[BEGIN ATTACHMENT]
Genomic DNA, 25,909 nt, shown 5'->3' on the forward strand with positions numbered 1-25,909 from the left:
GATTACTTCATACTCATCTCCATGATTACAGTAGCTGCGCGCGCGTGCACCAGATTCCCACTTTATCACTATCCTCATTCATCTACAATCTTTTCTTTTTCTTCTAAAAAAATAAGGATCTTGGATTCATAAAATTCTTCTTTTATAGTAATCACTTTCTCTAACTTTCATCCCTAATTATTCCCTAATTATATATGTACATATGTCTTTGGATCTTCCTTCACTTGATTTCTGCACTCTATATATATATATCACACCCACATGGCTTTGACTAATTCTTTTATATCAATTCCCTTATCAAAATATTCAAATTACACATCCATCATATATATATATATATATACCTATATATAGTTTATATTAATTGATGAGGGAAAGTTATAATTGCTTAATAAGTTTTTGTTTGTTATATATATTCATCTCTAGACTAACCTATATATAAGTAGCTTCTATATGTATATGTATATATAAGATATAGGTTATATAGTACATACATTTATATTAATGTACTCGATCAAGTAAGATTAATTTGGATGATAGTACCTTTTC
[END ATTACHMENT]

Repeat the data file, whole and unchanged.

Genomic DNA, 25,909 nt, shown 5'->3' on the forward strand with positions numbered 1-25,909 from the left:
GATTACTTCATACTCATCTCCATGATTACAGTAGCTGCGCGCGCGTGCACCAGATTCCCACTTTATCACTATCCTCATTCATCTACAATCTTTTCTTTTTCTTCTAAAAAAATAAGGATCTTGGATTCATAAAATTCTTCTTTTATAGTAATCACTTTCTCTAACTTTCATCCCTAATTATTCCCTAATTATATATGTACATATGTCTTTGGATCTTCCTTCACTTGATTTCTGCACTCTATATATATATATCACACCCACATGGCTTTGACTAATTCTTTTATATCAATTCCCTTATCAAAATATTCAAATTACACATCCATCATATATATATATATATATACCTATATATAGTTTATATTAATTGATGAGGGAAAGTTATAATTGCTTAATAAGTTTTTGTTTGTTATATATATTCATCTCTAGACTAACCTATATATAAGTAGCTTCTATATGTATATGTATATATAAGATATAGGTTATATAGTACATACATTTATATTAATGTACTCGATCAAGTAAGATTAATTTGGATGATAGTACCTTTTC